As the chapter headings and cast indicate, Gioia works with familiar Delta artists, “the Mississippi Masters Who Revolutionized American Music,” yet for all the focus on musicians, the book shows no evidence, acknowledgements, or citations indicating that he talked to the blues tradition-bearers he presents. Instead, he talked to researchers who talked to musicians: Sam Charters, David Evans, Mack McCormick, Gayle Dean Wardlaw, Stephan Calt, Alan Lomax, et al. So despite the fact that the author is a jazz musician, the voices in the book besides his own are those collected by other researchers and the researchers themselves. This would be fine were his subject a history of blues scholarship, but that’s far from his intent. In fact, he shows little awareness of or tolerance for recent blues scholarship, unless it supports his own orthodox vision. His book may as well be commemorating the 50th anniversary of the publication of Samuel Charters’s The Country Blues by returning to the mystery, romance, and speculation that characterized that influential work. The difference, however, is that Charters, working alone in an information vacuum, used forced imaginative writing and mystery to augment his own limited field research. Gioia, on the other hand, with an incredible wealth of information at the tip of his fingers, chooses to frame his subjects in an aura of mystery. Moreover, like Charters, he leans toward unnecessary speculation. For example, he speculates that if Charley Patton had not died in 1934, he may have been discovered and been recorded by Alan Lomax in the 1940s, become a mainstay on the Chicago scene during its golden age in the 1950s, and gone on to become a living legend during the blues revival in the 1960s. Perhaps not impossible but highly improbable and more a question of Gioia’s high regard for his hero’s drawing power than what black record buyers demonstrated.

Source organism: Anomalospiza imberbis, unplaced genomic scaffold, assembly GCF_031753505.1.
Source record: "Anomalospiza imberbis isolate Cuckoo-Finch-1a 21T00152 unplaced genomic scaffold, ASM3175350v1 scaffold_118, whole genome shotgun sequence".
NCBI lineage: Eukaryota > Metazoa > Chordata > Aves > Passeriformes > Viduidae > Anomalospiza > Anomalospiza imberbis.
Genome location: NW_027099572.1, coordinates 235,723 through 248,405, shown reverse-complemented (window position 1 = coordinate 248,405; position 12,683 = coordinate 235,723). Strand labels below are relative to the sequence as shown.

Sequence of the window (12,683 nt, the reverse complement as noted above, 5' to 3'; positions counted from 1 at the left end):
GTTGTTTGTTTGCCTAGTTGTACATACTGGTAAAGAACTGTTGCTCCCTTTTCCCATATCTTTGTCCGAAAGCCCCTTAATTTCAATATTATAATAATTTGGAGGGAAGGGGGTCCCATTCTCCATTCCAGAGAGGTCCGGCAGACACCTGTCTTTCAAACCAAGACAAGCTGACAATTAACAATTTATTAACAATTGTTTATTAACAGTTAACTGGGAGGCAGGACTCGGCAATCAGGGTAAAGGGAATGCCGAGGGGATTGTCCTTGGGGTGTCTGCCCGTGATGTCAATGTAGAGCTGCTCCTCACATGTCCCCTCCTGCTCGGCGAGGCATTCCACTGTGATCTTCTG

But that’s the trouble with his overall attitude toward and approach to Delta blues. He may be a jazz musician, but he follows a literary path blazed by Charters, Griel Marcus’s Mystery Train, and Robert Palmer’s Deep Blues, all of which share a vision of blues as stark, unworldly, fraught with guilt and trauma—a vision most blues artists find hard to fathom. As Gioia presents it, Delta blues is to the rest of the blues tradition what the book of Revelations is to the rest of the Bible, and its masters tend to be haunted by guilt, outsiders singing the trauma of their own experiences. Such portraiture reflects common stereotypes about pre-war Delta artists, in this case Robert Johnson, Tommy Johnson, Son House, and Skip James, but by and large falls apart when blues hits the big town. But, even so, Gioia seeks mystery wherever he can find it, in John Lee Hooker’s boogie or Howlin’ Wolf’s voice. Despite edging towards a more even-handed interpretation of his artists’ work, he seems constantly drawn back to mystery, so much so that it becomes clear that the mystery derives less from the artists or the blues than from the author’s own preconception, which conveniently also has popular appeal. Along the same lines, he seems unaware of the ways in which white researchers and writers have shaped popular perception of blues and its practitioners. Finally, where most recent blues scholarship has sought to demystify blues and humanize blues artists, Delta Blues reverses the process.

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© Journal of Folklore Research, 2010. Last revised June 21, 2010.